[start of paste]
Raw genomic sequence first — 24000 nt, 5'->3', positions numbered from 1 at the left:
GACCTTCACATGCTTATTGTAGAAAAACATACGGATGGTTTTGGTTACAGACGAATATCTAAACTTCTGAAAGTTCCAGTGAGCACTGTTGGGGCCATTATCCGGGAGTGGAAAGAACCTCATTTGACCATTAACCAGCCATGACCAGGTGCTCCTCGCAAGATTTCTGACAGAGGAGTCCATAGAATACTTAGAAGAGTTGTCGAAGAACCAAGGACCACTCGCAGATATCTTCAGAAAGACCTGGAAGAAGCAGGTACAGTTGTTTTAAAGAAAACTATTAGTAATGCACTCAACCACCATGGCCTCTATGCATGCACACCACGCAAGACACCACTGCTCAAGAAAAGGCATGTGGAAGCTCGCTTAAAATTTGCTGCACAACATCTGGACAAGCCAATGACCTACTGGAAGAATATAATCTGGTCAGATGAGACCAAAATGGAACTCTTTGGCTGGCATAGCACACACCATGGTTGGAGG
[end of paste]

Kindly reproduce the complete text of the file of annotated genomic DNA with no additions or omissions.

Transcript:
Raw genomic sequence first — 24000 nt, 5'->3', positions numbered from 1 at the left:
GACCTTCACATGCTTATTGTAGAAAAACATACGGATGGTTTTGGTTACAGACGAATATCTAAACTTCTGAAAGTTCCAGTGAGCACTGTTGGGGCCATTATCCGGGAGTGGAAAGAACCTCATTTGACCATTAACCAGCCATGACCAGGTGCTCCTCGCAAGATTTCTGACAGAGGAGTCCATAGAATACTTAGAAGAGTTGTCGAAGAACCAAGGACCACTCGCAGATATCTTCAGAAAGACCTGGAAGAAGCAGGTACAGTTGTTTTAAAGAAAACTATTAGTAATGCACTCAACCACCATGGCCTCTATGCATGCACACCACGCAAGACACCACTGCTCAAGAAAAGGCATGTGGAAGCTCGCTTAAAATTTGCTGCACAACATCTGGACAAGCCAATGACCTACTGGAAGAATATAATCTGGTCAGATGAGACCAAAATGGAACTCTTTGGCTGGCATAGCACACACCATGGTTGGAGG